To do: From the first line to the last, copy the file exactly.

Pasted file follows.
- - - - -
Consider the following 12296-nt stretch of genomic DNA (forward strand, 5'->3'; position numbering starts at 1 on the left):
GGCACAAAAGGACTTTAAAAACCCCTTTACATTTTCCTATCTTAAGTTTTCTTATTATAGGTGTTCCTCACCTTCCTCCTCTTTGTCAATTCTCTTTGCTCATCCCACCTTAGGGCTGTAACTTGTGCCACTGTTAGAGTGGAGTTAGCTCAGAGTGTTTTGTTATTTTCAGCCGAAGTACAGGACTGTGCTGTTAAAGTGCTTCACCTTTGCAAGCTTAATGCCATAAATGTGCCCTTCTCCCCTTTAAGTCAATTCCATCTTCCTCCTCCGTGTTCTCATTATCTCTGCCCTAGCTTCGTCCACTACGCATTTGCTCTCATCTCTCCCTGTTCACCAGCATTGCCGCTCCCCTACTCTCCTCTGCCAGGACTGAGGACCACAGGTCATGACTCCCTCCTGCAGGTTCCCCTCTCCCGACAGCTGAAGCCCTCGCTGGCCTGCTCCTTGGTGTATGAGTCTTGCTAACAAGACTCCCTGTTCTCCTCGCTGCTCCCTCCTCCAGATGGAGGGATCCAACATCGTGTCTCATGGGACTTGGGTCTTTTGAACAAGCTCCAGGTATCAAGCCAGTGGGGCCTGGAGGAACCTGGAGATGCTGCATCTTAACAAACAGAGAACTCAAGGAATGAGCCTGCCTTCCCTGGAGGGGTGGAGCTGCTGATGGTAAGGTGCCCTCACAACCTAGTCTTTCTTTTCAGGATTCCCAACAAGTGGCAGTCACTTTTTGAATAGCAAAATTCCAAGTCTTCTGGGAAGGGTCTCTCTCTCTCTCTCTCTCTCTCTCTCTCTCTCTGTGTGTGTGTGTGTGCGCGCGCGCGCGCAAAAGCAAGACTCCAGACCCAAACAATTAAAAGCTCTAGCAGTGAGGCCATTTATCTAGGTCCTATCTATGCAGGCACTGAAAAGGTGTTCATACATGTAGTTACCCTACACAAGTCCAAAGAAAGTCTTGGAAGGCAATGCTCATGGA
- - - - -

Consider the following 12296-nt stretch of genomic DNA (forward strand, 5'->3'; position numbering starts at 1 on the left):
GGCACAAAAGGACTTTAAAAACCCCTTTACATTTTCCTATCTTAAGTTTTCTTATTATAGGTGTTCCTCACCTTCCTCCTCTTTGTCAATTCTCTTTGCTCATCCCACCTTAGGGCTGTAACTTGTGCCACTGTTAGAGTGGAGTTAGCTCAGAGTGTTTTGTTATTTTCAGCCGAAGTACAGGACTGTGCTGTTAAAGTGCTTCACCTTTGCAAGCTTAATGCCATAAATGTGCCCTTCTCCCCTTTAAGTCAATTCCATCTTCCTCCTCCGTGTTCTCATTATCTCTGCCCTAGCTTCGTCCACTACGCATTTGCTCTCATCTCTCCCTGTTCACCAGCATTGCCGCTCCCCTACTCTCCTCTGCCAGGACTGAGGACCACAGGTCATGACTCCCTCCTGCAGGTTCCCCTCTCCCGACAGCTGAAGCCCTCGCTGGCCTGCTCCTTGGTGTATGAGTCTTGCTAACAAGACTCCCTGTTCTCCTCGCTGCTCCCTCCTCCAGATGGAGGGATCCAACATCGTGTCTCATGGGACTTGGGTCTTTTGAACAAGCTCCAGGTATCAAGCCAGTGGGGCCTGGAGGAACCTGGAGATGCTGCATCTTAACAAACAGAGAACTCAAGGAATGAGCCTGCCTTCCCTGGAGGGGTGGAGCTGCTGATGGTAAGGTGCCCTCACAACCTAGTCTTTCTTTTCAGGATTCCCAACAAGTGGCAGTCACTTTTTGAATAGCAAAATTCCAAGTCTTCTGGGAAGGGTCTCTCTCTCTCTCTCTCTCTCTCTCTCTCTCTCTGTGTGTGTGTGTGTGCGCGCGCGCGCGCAAAAGCAAGACTCCAGACCCAAACAATTAAAAGCTCTAGCAGTGAGGCCATTTATCTAGGTCCTATCTATGCAGGCACTGAAAAGGTGTTCATACATGTAGTTACCCTACACAAGTCCAAAGAAAGTCTTGGAAGGCAATGCTCATGGA